Positive & Negative Effects of Power in Leadership

Positive & Negative Effects of Power in Leadership
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  • 0:03 The Nature of Power
  • 1:41 Power to Bring About Change
  • 3:07 Power as a Tool
  • 4:17 Lesson Summary
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Lesson Transcript
Instructor: David Whitsett

David has taught computer applications, computer fundamentals, computer networking, and marketing at the college level. He has a MBA in marketing.

Power bestowed upon organizational leadership can be used in a positive or negative way. In this lesson, we'll examine the different forms of power and how they are used in leading effective organizations.

The Nature of Power

What does power mean in an organization? Power is measured by the ability to get things done via knowledge, influence, and/or authority. Leaders are measured by their ability to perform and get results. In the late 1950s, American sociologists John French and Bertram Raven came up with a theory about how power can be conferred on an individual.

They identified five sources of power:

  • Positional power - In an organization with a management hierarchy, a person can hold power based upon their title and rank within the organization. For this type of power to be most effective, the person who holds the title must be viewed as having earned it legitimately. So, this might not apply to the boss's son unless he made his way through the rank and file.

  • Expert power - This is power derived from having superior knowledge. People hold this person in high regard for their critical thinking skills and their ability to solve problems. This can come from education, experience, and business or technical acumen.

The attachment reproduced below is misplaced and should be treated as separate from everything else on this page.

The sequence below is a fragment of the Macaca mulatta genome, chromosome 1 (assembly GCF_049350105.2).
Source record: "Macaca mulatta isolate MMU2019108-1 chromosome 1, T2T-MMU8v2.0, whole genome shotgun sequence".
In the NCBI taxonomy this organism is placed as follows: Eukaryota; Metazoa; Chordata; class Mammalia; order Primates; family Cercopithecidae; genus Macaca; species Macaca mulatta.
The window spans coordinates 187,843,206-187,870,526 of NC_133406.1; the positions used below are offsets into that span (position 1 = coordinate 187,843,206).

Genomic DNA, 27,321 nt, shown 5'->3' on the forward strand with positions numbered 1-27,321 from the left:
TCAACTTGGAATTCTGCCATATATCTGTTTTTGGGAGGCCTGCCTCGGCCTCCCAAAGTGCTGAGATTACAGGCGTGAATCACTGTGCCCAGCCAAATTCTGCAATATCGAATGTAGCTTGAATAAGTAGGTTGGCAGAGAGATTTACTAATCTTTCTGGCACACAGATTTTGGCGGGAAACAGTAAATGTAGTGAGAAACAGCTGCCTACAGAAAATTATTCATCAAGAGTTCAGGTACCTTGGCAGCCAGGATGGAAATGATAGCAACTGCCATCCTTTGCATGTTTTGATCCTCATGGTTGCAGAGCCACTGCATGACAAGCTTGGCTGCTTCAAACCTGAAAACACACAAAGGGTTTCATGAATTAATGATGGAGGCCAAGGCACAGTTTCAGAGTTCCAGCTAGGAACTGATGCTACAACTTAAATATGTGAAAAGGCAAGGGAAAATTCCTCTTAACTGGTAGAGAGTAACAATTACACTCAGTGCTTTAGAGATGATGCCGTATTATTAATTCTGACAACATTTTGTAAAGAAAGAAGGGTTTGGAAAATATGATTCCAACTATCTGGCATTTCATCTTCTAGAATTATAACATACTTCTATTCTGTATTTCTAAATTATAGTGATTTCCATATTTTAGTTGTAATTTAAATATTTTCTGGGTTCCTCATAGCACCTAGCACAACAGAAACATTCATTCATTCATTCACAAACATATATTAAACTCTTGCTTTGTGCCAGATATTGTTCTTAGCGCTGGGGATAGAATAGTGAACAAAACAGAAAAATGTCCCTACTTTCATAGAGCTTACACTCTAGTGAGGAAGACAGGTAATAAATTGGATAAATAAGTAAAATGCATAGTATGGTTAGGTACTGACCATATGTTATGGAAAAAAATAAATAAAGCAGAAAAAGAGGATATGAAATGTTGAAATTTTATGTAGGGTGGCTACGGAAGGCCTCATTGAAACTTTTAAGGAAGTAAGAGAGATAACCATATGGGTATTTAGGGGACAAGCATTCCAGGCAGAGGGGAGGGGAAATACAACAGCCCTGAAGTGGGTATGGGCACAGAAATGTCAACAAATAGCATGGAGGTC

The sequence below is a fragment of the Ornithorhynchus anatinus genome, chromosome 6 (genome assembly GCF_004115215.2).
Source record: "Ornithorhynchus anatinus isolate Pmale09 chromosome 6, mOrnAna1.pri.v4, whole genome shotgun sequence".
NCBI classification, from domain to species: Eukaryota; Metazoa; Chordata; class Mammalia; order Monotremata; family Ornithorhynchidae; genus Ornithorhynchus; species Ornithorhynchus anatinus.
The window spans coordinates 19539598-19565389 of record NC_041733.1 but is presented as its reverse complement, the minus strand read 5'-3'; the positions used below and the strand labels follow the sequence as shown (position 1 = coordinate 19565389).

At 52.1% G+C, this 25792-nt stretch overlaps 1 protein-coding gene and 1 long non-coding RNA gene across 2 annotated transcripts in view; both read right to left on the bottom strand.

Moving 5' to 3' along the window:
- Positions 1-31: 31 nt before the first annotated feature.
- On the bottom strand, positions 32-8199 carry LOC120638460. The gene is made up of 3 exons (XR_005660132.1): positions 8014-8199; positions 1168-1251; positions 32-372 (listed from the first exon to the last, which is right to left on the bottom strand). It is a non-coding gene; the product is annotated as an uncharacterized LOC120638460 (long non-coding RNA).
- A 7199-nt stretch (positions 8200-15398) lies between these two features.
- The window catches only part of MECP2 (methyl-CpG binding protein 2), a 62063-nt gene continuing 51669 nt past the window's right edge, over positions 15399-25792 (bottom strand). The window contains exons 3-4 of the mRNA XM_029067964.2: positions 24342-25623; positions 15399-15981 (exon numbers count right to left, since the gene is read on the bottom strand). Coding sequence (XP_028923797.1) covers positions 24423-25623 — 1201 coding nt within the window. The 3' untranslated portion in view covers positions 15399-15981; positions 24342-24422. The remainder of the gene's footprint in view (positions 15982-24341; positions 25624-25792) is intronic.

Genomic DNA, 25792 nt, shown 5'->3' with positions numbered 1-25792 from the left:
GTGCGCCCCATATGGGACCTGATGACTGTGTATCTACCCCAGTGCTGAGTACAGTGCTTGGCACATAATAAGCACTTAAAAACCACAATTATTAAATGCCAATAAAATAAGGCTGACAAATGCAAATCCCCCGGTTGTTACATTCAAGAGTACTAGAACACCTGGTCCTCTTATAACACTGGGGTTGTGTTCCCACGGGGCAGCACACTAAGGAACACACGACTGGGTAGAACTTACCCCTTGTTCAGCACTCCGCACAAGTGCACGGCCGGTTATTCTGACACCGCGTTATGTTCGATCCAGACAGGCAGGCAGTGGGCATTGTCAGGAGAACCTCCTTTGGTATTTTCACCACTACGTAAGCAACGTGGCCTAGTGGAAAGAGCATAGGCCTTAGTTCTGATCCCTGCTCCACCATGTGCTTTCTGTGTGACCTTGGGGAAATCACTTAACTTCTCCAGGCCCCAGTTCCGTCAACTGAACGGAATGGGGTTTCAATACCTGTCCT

• Referent power - This power comes from relationships. It can be a function of personal charisma, or it can come from knowing people in high office and having their ear. Think of the power behind the throne.

  • Coercive power - Think of someone who has power because they're willing to twist the screws to somebody, so to speak. Coercive power comes from the ability to threaten or punish someone in order to get your way.

  • Reward power - This is power based upon the ability to provide incentives. This is viewed positively unless the rewards are handed out based on favoritism rather than merit.

Power to Bring About Change

Each of these sources of power can have an effect on bringing about change in an organization. For example, leadership can hire consultants to redesign their company's computer system. This is a major structural change that takes place because leadership valued the expertise (expert power) of the consultants enough to implement it. This can be a positive event if leadership sought buy-in from the internal IT staff before making the decision, but it might also be viewed negatively if the internal staff was not consulted.

A leader can be a change agent through the use of referent power. Think of someone in an organization who rises through the ranks by becoming an expert in office politics, schmoozing their way to the top, and building a strong personal network as they go. When that person gets to the top, they have a strong political base to get things done based upon the relationships they built along the way.

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